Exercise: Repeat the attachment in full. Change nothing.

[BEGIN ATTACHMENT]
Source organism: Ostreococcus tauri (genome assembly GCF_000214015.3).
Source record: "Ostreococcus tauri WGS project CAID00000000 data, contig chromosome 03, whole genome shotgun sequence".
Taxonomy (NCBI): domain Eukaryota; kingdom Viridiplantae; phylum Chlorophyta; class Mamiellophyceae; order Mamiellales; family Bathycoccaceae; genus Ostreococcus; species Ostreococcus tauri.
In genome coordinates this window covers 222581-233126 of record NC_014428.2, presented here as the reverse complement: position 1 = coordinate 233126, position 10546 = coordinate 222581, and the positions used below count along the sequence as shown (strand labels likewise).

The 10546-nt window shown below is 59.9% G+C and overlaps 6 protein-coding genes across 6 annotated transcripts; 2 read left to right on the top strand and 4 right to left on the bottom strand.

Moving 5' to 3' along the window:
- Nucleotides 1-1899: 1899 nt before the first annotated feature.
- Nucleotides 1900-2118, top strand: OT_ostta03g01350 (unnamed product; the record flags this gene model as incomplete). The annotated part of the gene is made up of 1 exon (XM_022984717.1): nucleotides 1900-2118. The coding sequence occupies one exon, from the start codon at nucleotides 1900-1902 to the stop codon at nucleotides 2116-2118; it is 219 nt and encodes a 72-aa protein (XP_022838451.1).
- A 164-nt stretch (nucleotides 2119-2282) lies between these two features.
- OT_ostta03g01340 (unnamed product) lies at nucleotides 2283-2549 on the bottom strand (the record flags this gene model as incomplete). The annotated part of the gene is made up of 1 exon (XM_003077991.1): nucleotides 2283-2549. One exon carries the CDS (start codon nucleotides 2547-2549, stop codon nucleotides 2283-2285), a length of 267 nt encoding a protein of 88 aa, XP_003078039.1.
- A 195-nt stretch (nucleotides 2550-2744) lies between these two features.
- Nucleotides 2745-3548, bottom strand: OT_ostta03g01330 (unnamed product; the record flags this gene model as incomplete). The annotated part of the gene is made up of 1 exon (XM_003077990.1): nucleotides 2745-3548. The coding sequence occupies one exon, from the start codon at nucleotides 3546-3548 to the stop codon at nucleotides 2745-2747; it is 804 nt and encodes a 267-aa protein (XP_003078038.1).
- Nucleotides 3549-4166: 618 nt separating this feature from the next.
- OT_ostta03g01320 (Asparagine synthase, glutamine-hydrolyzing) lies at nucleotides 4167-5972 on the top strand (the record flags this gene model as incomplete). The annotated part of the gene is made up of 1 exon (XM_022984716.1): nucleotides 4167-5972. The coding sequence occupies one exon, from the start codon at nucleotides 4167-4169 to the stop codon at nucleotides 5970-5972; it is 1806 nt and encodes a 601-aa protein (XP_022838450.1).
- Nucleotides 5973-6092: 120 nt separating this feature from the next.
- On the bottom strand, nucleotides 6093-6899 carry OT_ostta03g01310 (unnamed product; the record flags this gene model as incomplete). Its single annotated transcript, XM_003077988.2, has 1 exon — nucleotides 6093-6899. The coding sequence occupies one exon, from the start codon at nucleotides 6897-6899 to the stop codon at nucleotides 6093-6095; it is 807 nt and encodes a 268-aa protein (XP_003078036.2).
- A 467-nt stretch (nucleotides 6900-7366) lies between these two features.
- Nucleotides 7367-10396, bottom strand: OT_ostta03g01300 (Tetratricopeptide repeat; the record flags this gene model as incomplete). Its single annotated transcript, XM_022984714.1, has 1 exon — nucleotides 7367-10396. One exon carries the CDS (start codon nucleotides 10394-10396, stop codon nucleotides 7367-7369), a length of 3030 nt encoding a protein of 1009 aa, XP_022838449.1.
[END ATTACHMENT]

Source organism: Ostreococcus tauri (genome assembly GCF_000214015.3).
Source record: "Ostreococcus tauri WGS project CAID00000000 data, contig chromosome 03, whole genome shotgun sequence".
Taxonomy (NCBI): domain Eukaryota; kingdom Viridiplantae; phylum Chlorophyta; class Mamiellophyceae; order Mamiellales; family Bathycoccaceae; genus Ostreococcus; species Ostreococcus tauri.
In genome coordinates this window covers 222581-233126 of record NC_014428.2, presented here as the reverse complement: position 1 = coordinate 233126, position 10546 = coordinate 222581, and the positions used below count along the sequence as shown (strand labels likewise).

The 10546-nt window shown below is 59.9% G+C and overlaps 6 protein-coding genes across 6 annotated transcripts; 2 read left to right on the top strand and 4 right to left on the bottom strand.

Moving 5' to 3' along the window:
- Nucleotides 1-1899: 1899 nt before the first annotated feature.
- Nucleotides 1900-2118, top strand: OT_ostta03g01350 (unnamed product; the record flags this gene model as incomplete). The annotated part of the gene is made up of 1 exon (XM_022984717.1): nucleotides 1900-2118. The coding sequence occupies one exon, from the start codon at nucleotides 1900-1902 to the stop codon at nucleotides 2116-2118; it is 219 nt and encodes a 72-aa protein (XP_022838451.1).
- A 164-nt stretch (nucleotides 2119-2282) lies between these two features.
- OT_ostta03g01340 (unnamed product) lies at nucleotides 2283-2549 on the bottom strand (the record flags this gene model as incomplete). The annotated part of the gene is made up of 1 exon (XM_003077991.1): nucleotides 2283-2549. One exon carries the CDS (start codon nucleotides 2547-2549, stop codon nucleotides 2283-2285), a length of 267 nt encoding a protein of 88 aa, XP_003078039.1.
- A 195-nt stretch (nucleotides 2550-2744) lies between these two features.
- Nucleotides 2745-3548, bottom strand: OT_ostta03g01330 (unnamed product; the record flags this gene model as incomplete). The annotated part of the gene is made up of 1 exon (XM_003077990.1): nucleotides 2745-3548. The coding sequence occupies one exon, from the start codon at nucleotides 3546-3548 to the stop codon at nucleotides 2745-2747; it is 804 nt and encodes a 267-aa protein (XP_003078038.1).
- Nucleotides 3549-4166: 618 nt separating this feature from the next.
- OT_ostta03g01320 (Asparagine synthase, glutamine-hydrolyzing) lies at nucleotides 4167-5972 on the top strand (the record flags this gene model as incomplete). The annotated part of the gene is made up of 1 exon (XM_022984716.1): nucleotides 4167-5972. The coding sequence occupies one exon, from the start codon at nucleotides 4167-4169 to the stop codon at nucleotides 5970-5972; it is 1806 nt and encodes a 601-aa protein (XP_022838450.1).
- Nucleotides 5973-6092: 120 nt separating this feature from the next.
- On the bottom strand, nucleotides 6093-6899 carry OT_ostta03g01310 (unnamed product; the record flags this gene model as incomplete). Its single annotated transcript, XM_003077988.2, has 1 exon — nucleotides 6093-6899. The coding sequence occupies one exon, from the start codon at nucleotides 6897-6899 to the stop codon at nucleotides 6093-6095; it is 807 nt and encodes a 268-aa protein (XP_003078036.2).
- A 467-nt stretch (nucleotides 6900-7366) lies between these two features.
- Nucleotides 7367-10396, bottom strand: OT_ostta03g01300 (Tetratricopeptide repeat; the record flags this gene model as incomplete). Its single annotated transcript, XM_022984714.1, has 1 exon — nucleotides 7367-10396. One exon carries the CDS (start codon nucleotides 10394-10396, stop codon nucleotides 7367-7369), a length of 3030 nt encoding a protein of 1009 aa, XP_022838449.1.